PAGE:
On the day Nelson Mandela was buried, South African born Swindon resident Tulsi Patel expresses her appreciation for what he did for his nation and for her as a human being.
To be honest, I know South Africans who have negative views of Mandela based on his past, but those who have positive views have seen how much he has changed as a person, leader and father of a nation who took South Africa to a new transition when he came out of prison to lead us.
I believe Mandela, like any other person who I look up to, stood above himself to leave behind hate, anger and much more to be the person we now remember him to be. He chose to be better rather than to remain bitter. We have that choice and he showed us this.
Like anyone in life, we do have a period where we are either literally or figuratively prisoned. For example, a woman completely manipulated by a man will perhaps realize one day. She might decide to stay ignorant due to her fears or actually fight and confront her fears to get her power to be free is just the same as the imprisoned Mandela.
We can fight, leave or stay depending on what’s at stake. One cannot fix anything like a person, country and the world a 100 per cent. Some in this world serve longer than others to become powerful amazing souls like Mandela for the purpose of good.
In every good there is bad; South Africa isn´t perfect but he tried, and in every bad there is good; prison changed him to become the leader that we remember him as.
Mandela has taught me, that we will never be seen as perfectly good people no matter what we do, but we should always stay focused for the purpose of good.
Tulsi has written an autobiograpical novel The Immigrant: Stargazer which is dedicated to and written for the people of South Africa.
It tells her story but told through the eyes of a young Hindu girl growing up in a segregated area outside Johannesburg during the Apartheid era. It describes many autobiographical events including the terrifying experience of being held at gun-point.
The Immigrant: Stargazer is unusually told in the second person narrative, casting the reader as the main character in the story by using ‘you’ as the way to engage them.
“I wanted to write the book in a different way and bring the reader as close as possible my experiences,” said Tulsi, who left South Africa in 2000 and wrote the book during her travels in 2009.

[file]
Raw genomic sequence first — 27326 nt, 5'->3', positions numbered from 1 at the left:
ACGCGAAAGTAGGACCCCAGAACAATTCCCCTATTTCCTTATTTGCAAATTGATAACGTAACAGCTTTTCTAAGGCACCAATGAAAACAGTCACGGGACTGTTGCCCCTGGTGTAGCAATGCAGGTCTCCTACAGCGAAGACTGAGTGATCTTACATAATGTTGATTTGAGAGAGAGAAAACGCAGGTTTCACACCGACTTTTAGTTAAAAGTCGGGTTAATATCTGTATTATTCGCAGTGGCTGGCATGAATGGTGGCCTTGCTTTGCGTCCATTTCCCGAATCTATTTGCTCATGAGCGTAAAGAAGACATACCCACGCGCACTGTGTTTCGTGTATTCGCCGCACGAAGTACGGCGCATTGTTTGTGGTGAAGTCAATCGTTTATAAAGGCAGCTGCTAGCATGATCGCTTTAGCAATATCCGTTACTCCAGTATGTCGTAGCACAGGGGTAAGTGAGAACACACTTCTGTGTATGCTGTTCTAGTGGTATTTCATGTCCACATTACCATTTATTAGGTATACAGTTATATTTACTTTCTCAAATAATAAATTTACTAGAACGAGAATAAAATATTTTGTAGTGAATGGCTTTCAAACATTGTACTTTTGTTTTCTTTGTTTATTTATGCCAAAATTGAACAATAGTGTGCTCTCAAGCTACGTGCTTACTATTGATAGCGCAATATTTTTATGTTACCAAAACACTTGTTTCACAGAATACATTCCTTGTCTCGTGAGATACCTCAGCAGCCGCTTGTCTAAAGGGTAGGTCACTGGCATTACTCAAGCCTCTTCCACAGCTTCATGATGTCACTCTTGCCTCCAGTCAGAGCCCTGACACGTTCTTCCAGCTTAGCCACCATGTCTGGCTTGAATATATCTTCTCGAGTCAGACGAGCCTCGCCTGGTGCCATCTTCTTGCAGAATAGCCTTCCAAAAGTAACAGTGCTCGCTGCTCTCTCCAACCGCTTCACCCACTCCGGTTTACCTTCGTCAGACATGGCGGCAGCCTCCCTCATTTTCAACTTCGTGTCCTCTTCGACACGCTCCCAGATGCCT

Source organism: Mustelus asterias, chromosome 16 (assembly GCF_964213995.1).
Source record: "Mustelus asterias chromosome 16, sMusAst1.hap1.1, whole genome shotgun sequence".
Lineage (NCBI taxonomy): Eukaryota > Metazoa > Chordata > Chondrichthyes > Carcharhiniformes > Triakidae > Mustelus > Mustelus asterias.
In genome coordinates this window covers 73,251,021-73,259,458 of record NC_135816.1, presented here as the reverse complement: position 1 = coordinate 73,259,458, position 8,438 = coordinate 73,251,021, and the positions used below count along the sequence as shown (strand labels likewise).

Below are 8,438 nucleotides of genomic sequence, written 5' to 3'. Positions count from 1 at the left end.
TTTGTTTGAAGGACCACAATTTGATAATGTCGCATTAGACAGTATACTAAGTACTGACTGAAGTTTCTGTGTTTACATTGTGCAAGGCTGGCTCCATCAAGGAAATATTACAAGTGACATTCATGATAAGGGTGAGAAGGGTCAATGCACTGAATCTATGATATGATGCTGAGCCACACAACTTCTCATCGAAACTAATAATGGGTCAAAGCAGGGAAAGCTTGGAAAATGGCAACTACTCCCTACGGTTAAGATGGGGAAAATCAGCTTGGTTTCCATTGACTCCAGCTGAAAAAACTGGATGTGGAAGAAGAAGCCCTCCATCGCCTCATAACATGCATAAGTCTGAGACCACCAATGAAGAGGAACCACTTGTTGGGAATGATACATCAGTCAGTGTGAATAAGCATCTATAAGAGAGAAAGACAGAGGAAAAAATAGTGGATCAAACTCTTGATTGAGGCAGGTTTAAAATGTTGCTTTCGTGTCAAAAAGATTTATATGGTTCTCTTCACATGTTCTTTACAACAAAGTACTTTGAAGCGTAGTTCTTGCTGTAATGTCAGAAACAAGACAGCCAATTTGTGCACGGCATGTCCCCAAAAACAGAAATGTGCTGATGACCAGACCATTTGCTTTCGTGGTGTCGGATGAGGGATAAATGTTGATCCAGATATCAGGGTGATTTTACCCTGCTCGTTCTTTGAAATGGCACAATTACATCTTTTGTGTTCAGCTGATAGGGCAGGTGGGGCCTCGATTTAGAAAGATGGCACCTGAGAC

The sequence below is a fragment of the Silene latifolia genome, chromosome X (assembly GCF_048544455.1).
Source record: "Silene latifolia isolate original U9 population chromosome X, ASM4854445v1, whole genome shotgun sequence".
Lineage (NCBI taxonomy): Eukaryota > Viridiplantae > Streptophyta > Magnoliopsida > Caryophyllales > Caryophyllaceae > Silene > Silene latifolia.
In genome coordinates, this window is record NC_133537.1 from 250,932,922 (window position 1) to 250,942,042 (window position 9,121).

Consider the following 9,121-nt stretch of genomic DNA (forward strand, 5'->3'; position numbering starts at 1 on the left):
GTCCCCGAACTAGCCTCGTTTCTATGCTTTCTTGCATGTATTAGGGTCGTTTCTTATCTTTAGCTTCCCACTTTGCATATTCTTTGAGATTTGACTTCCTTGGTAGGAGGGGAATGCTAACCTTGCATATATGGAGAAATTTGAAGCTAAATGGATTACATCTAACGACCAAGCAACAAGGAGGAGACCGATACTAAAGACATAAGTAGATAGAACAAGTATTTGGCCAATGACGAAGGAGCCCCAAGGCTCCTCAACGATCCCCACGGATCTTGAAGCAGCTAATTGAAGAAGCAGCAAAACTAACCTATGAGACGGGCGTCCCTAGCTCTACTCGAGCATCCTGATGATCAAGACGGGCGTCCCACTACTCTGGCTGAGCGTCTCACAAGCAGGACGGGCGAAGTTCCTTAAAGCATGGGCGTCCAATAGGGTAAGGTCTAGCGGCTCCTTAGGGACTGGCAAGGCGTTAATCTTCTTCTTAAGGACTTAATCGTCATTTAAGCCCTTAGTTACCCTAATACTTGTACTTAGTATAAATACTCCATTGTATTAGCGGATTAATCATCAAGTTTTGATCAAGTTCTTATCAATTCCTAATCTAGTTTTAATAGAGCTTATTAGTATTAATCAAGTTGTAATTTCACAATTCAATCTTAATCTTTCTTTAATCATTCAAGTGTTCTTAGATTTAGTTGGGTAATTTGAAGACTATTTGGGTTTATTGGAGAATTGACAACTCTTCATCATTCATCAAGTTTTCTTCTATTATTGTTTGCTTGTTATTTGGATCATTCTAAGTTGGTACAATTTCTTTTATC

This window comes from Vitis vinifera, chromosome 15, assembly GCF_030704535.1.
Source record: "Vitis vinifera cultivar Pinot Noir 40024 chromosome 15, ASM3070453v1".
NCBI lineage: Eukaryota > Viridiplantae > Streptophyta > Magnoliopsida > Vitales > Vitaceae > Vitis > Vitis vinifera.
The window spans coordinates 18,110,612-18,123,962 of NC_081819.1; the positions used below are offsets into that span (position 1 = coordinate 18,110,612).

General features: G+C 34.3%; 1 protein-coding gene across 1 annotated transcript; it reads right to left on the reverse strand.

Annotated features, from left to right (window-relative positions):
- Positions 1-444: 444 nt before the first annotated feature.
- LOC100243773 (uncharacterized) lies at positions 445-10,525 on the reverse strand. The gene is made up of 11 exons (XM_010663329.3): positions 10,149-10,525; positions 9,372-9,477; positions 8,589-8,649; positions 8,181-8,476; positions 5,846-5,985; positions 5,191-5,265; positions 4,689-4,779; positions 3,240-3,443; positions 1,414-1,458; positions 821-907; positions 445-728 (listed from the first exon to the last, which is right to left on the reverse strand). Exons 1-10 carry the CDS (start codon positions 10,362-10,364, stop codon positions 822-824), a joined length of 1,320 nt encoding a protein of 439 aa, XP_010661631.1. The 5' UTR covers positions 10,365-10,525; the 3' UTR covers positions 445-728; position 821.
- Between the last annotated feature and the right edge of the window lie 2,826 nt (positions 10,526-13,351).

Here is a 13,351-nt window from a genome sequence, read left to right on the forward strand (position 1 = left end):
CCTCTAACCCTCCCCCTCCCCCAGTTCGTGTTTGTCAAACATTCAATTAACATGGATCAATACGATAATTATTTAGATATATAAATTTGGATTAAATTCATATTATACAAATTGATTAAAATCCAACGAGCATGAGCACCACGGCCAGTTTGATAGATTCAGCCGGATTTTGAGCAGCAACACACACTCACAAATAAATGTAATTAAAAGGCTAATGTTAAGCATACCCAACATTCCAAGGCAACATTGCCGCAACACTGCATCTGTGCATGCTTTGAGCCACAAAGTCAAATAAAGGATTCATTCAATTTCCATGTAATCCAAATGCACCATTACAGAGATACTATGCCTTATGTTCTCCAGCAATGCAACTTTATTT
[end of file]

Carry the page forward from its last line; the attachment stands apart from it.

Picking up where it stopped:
“The book is about my own evolution and about what makes a person leave their home country."
Tulsi’s decision was made at the age of 20 after a serious incident in a money transfer office when it was raided by a gun totting robber. She said it was the last straw as the difficulties of post-Apartheid South Africa crowded in, where she felt threatened by fear of violence and rape.
But leaving to discover the world beyond cultural taboos, social status and the traditional cultural framework she grew up in had been in her thoughts for some time.
“As a girl, and an Indian, I always had to fight for everything I wanted," said Tulsi. "When I left the country at the age of 21, not everyone supported my idea to go after my dream.
“I wanted to live freely and not to be brainwashed into an arranged marriage and living the life others thought I should live.
“I looked at the life of my mother and my sister and I knew I wanted something bigger than that.”
Tulsi had saved up enough money to pay for a temporary work permit in the UK. With a diploma in hotel operations she worked in a hotel in Marlborough and then in Swindon until her work permit ran out.
Over the last 10 years she has returned to South Africa twice but left quite quickly, first to work on cruise ships in the Caribbean, then to learn languages in Spain and travel around Europe. Now proficient in Spanish, French, some German, as well as English, Hindi and Gujarati, Tulsi has settled in Swindon with a Spanish partner and is working in a call centre.
Her Stargazer story ends in 1999, but a sequel is almost ready to bring her story up to the present day. She said: “It will help people of conservative cultures, which have a lot of taboos and not a lot of open communication within families.”